This article revisits the concepts of ‘diversity’ and ‘visibility’, from the perspective of age relations to consider how these key metrics in the assessment of social inclusion through media representation can be usefully applied to the analysis of digital public service interfaces. Against the backdrop of changes in the age composition of populations, and an expanding role of digital media in ‘digital by default’ public service provision age remains a neglected dimension of social inequality in media and communications research. This article investigates questions of diversity and social inclusion in old age drawing on a study of visual imagery in public sector websites in the United Kingdom. The analysis integrates insights from media, technology studies, communications policy and critical social gerontology. We identify three patterns in visual imagery: (1) stereotypical representations of group membership as homogenous in terms of age groups, sex, health status and ethnicity, with older adults typically represented as white, (un)healthy men or women; (2) new visibilities, of older adults as socially and culturally diverse groups; and (3) new approaches to inclusive digital service design where age becomes an invisible social demographic. We discuss implications for policy and research into diversity, digitalization and digital public service interfaces.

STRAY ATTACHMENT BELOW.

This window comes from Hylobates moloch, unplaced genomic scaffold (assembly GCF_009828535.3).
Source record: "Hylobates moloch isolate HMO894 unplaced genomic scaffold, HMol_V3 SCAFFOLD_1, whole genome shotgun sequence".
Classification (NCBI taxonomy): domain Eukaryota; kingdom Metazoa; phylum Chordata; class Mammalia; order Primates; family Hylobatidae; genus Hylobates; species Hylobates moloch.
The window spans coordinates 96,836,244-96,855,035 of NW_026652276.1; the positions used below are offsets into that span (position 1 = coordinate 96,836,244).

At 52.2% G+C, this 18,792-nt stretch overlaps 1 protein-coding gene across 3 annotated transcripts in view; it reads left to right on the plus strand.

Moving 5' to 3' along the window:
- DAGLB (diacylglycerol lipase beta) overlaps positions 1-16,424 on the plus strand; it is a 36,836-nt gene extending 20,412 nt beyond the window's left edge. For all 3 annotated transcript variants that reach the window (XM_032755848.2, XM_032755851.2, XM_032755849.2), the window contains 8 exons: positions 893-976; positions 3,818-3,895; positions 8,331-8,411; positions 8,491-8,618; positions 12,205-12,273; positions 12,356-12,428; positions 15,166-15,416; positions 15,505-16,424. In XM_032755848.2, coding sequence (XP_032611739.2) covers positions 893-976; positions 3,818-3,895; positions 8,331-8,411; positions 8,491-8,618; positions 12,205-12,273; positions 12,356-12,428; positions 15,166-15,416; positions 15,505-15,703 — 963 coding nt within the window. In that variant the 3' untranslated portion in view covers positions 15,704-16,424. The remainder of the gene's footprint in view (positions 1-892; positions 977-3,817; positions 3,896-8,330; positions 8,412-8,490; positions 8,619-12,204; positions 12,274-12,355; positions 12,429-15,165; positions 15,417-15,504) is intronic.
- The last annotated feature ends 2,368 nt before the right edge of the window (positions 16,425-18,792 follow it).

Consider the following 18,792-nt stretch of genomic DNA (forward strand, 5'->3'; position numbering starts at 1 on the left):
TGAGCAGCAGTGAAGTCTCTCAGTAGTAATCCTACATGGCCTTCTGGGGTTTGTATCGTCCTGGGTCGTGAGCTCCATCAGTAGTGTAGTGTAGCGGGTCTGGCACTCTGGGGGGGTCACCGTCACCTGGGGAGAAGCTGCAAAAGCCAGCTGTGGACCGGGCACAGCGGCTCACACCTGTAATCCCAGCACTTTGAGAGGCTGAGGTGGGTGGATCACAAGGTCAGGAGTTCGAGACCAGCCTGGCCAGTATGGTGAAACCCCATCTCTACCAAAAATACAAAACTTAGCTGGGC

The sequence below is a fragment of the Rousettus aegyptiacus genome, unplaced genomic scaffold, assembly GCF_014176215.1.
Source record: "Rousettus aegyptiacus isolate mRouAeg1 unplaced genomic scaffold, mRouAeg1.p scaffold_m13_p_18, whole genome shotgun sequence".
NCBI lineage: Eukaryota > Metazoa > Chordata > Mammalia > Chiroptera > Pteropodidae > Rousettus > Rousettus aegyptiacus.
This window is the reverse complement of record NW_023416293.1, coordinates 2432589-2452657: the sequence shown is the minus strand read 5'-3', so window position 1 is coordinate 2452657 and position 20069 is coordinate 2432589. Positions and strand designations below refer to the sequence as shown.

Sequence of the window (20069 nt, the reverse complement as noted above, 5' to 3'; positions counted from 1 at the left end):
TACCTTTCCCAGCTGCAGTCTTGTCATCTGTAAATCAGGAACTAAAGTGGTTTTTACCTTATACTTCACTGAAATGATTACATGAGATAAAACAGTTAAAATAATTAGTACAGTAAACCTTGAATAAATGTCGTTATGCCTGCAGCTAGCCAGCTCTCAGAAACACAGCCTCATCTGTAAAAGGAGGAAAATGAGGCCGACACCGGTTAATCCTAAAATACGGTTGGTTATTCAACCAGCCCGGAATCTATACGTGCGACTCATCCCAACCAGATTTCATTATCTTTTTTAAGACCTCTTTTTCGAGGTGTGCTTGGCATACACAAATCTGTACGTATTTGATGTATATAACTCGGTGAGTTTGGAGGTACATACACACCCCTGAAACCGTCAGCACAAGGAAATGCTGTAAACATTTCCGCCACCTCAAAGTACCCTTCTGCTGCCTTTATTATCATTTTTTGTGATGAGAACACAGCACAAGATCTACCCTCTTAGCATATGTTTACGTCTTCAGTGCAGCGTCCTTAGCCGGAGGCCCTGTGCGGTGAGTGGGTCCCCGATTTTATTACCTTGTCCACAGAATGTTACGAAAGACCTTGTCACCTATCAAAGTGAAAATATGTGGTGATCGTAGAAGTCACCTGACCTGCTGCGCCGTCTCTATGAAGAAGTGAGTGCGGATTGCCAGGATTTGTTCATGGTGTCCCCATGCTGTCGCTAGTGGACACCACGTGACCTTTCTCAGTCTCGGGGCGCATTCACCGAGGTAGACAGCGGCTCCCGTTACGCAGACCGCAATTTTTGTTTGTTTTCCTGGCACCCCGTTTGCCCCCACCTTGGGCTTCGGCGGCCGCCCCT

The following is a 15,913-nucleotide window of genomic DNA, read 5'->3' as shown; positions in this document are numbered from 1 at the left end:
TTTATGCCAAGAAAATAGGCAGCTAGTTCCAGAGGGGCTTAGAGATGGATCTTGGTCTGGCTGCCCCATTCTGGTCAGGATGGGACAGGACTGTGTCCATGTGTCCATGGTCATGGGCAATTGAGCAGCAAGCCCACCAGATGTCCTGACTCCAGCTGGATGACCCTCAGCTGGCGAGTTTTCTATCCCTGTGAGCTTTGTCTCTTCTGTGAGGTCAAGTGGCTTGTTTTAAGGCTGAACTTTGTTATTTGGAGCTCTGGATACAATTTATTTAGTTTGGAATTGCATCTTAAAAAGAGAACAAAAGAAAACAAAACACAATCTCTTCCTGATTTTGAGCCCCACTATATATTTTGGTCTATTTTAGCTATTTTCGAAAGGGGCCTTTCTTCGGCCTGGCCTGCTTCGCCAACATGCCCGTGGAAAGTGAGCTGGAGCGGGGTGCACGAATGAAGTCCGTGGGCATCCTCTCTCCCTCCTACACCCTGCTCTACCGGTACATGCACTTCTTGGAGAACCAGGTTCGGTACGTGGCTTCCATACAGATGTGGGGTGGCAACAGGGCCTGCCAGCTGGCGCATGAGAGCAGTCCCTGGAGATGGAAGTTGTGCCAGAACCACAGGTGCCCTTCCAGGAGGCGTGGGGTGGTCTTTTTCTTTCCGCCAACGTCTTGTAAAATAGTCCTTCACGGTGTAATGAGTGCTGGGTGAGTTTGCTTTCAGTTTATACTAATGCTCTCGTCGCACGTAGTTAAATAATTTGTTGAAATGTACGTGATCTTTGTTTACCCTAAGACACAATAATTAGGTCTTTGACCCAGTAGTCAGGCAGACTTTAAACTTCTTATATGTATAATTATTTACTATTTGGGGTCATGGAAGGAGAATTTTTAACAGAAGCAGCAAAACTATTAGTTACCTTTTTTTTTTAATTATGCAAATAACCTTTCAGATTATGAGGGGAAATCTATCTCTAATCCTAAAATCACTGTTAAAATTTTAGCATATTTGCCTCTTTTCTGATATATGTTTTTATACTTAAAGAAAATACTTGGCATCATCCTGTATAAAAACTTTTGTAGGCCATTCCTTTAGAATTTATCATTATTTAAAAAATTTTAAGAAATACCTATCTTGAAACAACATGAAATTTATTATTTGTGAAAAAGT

|Number of pages||18|
|Journal||Journal of Digital Media and Policy|
|Publication status||Published - 1 Sep 2019|
- digital by default
- digital public service
- older people
- public service interfaces